Reporting Unsafe Working Conditions

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Maintaining a safe and healthy workplace for all employees is an important goal for many employers. However, sometimes employers are negligent in meeting these requirements. This negligence can result in unsafe working conditions including but not limited to:

Chemical hazards, repetitive stress disease, and ergonomic design flaws that are among the top causes of workplace injuries on the job.

In order to protect its workforce, many companies have put measures in place that help protect workers from these occupational hazards. The Occupational Safety and Health Administration (OSHA) is a United States government agency tasked with overseeing workplace safety issues and regulations. OSHA was developed in 1971, following an increase in industrial accidents as well as increased stress on the workforce due to decreased wages and decreased hours.

With this increased focus on workplace safety, it has become increasingly important for employees to be aware of their rights and how they can help ensure safe working conditions in their environment. One of the most effective ways to help ensure workplace safety is to report any hazards or unsafe conditions that are observed. As a member of the work environment, it is important that employees feel comfortable coming forward with such concerns in order for corrective action to be taken by the employer.

Reporting Unsafe Working Conditions

A report is in the form of any verbal or written communication that is sent to an employer about an unsafe condition at work. Reports may come from employees, their family members, or other individuals who have information about the specific issue at hand. OSHA states that it is important for the reporting party to want to stay with his/her current employer in order for a complaint to be considered viable.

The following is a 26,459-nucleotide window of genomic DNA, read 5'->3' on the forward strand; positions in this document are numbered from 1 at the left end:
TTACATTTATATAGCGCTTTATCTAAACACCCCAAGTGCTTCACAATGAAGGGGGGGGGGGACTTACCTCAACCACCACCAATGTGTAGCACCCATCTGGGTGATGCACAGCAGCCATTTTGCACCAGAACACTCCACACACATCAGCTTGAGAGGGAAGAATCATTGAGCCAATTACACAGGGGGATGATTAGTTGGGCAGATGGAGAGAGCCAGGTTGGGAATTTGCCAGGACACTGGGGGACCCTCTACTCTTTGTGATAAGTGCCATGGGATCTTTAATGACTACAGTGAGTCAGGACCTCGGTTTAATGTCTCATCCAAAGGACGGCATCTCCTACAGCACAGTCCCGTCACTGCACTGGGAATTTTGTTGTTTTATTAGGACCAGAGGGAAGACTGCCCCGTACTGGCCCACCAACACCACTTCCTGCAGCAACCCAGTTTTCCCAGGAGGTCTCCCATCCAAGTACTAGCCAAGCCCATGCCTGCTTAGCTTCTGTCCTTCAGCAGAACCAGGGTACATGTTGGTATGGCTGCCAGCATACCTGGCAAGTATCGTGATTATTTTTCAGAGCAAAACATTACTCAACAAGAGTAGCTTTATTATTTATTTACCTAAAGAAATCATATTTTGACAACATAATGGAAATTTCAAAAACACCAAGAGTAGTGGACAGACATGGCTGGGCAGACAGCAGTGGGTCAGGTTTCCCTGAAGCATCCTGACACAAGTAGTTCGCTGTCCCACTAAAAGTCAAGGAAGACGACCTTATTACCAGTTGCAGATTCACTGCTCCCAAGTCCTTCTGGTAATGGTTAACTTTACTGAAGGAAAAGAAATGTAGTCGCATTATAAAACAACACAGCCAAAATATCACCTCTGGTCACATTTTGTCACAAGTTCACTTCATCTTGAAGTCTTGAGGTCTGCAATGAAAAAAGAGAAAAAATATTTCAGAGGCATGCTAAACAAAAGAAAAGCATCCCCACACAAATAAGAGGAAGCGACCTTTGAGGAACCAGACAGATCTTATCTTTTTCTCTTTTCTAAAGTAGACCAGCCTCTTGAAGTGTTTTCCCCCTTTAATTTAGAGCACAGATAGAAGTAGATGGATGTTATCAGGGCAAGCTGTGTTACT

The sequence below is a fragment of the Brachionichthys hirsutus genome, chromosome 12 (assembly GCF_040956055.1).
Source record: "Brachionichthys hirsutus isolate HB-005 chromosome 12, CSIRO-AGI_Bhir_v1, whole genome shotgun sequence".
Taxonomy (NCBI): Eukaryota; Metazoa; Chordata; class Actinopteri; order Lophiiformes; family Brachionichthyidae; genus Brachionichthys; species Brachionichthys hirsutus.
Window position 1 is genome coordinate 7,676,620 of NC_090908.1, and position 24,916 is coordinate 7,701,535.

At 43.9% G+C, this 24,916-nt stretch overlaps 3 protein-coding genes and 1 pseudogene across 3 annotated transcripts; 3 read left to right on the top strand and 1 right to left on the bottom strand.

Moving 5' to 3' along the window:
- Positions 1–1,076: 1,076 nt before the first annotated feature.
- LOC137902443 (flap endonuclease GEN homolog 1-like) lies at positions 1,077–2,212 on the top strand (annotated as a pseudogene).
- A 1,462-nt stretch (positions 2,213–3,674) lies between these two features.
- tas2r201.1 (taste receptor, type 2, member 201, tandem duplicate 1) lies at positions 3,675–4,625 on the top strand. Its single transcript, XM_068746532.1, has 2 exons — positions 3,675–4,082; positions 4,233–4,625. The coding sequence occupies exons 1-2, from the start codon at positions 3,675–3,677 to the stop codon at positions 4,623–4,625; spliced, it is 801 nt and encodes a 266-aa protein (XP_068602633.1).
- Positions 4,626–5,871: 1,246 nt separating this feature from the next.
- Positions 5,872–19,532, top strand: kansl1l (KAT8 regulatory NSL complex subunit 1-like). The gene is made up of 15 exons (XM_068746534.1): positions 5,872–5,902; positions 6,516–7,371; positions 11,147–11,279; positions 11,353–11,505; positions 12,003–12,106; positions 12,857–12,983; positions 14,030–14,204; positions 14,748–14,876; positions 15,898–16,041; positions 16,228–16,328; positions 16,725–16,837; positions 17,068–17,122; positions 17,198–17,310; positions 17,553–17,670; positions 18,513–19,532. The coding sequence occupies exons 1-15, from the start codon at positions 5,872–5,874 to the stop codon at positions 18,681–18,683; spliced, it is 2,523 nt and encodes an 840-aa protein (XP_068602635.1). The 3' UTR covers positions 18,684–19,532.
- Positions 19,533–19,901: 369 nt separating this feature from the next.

If the report to OSHA is not made by an employee, it may still be valid. OSHA encourages individuals to report unsafe conditions in the workplace, regardless of whether or not the employer has been informed. If another individual makes a report on behalf of an employee, it should be considered valid if they have been heard and understood. It is the responsibility of the employer to document any such reports.

Reporting Unsafe Working Conditions Violations and Penalties

OSHA regulations require employers to keep all employee reports confidential, unless they are made by a family member or someone else who was not directly involved in the workplace incident. If an employee makes a report on a coworker’s behalf, their name should be kept anonymous. However, OSHA has the right to access any records that pertain to worker safety. Employers are also required to report injuries on the job, as well as injuries that may not be serious. OSHA has the right to access those records as well.

OSHA has the right and responsibility to investigate all reports and allegations of unsafe working conditions in order to protect workers from injuries. If a report is found to be valid, OSHA can fine employers up to $7,000 per violation if they are unable to make changes after an OSHA inspection or within a reasonable amount of time.